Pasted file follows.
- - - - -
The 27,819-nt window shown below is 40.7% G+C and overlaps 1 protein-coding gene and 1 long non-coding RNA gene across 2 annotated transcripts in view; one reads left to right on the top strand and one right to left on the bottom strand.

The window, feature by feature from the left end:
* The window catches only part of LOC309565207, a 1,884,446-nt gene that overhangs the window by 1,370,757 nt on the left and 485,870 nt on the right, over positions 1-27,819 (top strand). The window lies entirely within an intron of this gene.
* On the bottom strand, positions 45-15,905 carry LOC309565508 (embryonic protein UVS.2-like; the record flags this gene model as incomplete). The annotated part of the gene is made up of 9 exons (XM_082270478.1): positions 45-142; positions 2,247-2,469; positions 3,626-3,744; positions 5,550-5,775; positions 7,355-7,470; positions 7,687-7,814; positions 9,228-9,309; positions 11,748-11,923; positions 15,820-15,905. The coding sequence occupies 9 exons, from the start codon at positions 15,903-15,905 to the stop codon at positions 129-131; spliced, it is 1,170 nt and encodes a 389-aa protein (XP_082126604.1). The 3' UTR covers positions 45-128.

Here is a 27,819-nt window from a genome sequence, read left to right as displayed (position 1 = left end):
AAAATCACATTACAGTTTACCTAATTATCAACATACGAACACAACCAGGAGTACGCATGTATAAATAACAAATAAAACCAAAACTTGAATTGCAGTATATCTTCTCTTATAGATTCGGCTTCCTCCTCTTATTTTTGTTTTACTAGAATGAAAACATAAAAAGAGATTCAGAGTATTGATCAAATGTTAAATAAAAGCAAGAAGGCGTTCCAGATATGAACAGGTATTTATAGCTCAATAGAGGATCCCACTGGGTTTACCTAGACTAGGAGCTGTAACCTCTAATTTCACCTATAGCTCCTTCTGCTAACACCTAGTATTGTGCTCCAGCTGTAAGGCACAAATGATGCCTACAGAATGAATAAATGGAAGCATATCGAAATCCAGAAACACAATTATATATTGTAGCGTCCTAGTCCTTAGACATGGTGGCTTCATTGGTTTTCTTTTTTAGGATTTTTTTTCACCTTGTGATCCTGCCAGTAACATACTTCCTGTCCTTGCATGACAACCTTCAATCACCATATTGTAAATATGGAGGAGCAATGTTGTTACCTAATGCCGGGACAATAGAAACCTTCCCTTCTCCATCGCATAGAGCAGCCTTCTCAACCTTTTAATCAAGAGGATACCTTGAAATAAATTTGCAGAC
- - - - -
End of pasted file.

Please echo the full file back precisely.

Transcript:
The 27,819-nt window shown below is 40.7% G+C and overlaps 1 protein-coding gene and 1 long non-coding RNA gene across 2 annotated transcripts in view; one reads left to right on the top strand and one right to left on the bottom strand.

The window, feature by feature from the left end:
* The window catches only part of LOC309565207, a 1,884,446-nt gene that overhangs the window by 1,370,757 nt on the left and 485,870 nt on the right, over positions 1-27,819 (top strand). The window lies entirely within an intron of this gene.
* On the bottom strand, positions 45-15,905 carry LOC309565508 (embryonic protein UVS.2-like; the record flags this gene model as incomplete). The annotated part of the gene is made up of 9 exons (XM_082270478.1): positions 45-142; positions 2,247-2,469; positions 3,626-3,744; positions 5,550-5,775; positions 7,355-7,470; positions 7,687-7,814; positions 9,228-9,309; positions 11,748-11,923; positions 15,820-15,905. The coding sequence occupies 9 exons, from the start codon at positions 15,903-15,905 to the stop codon at positions 129-131; spliced, it is 1,170 nt and encodes a 389-aa protein (XP_082126604.1). The 3' UTR covers positions 45-128.

Here is a 27,819-nt window from a genome sequence, read left to right as displayed (position 1 = left end):
AAAATCACATTACAGTTTACCTAATTATCAACATACGAACACAACCAGGAGTACGCATGTATAAATAACAAATAAAACCAAAACTTGAATTGCAGTATATCTTCTCTTATAGATTCGGCTTCCTCCTCTTATTTTTGTTTTACTAGAATGAAAACATAAAAAGAGATTCAGAGTATTGATCAAATGTTAAATAAAAGCAAGAAGGCGTTCCAGATATGAACAGGTATTTATAGCTCAATAGAGGATCCCACTGGGTTTACCTAGACTAGGAGCTGTAACCTCTAATTTCACCTATAGCTCCTTCTGCTAACACCTAGTATTGTGCTCCAGCTGTAAGGCACAAATGATGCCTACAGAATGAATAAATGGAAGCATATCGAAATCCAGAAACACAATTATATATTGTAGCGTCCTAGTCCTTAGACATGGTGGCTTCATTGGTTTTCTTTTTTAGGATTTTTTTTCACCTTGTGATCCTGCCAGTAACATACTTCCTGTCCTTGCATGACAACCTTCAATCACCATATTGTAAATATGGAGGAGCAATGTTGTTACCTAATGCCGGGACAATAGAAACCTTCCCTTCTCCATCGCATAGAGCAGCCTTCTCAACCTTTTAATCAAGAGGATACCTTGAAATAAATTTGCAGAC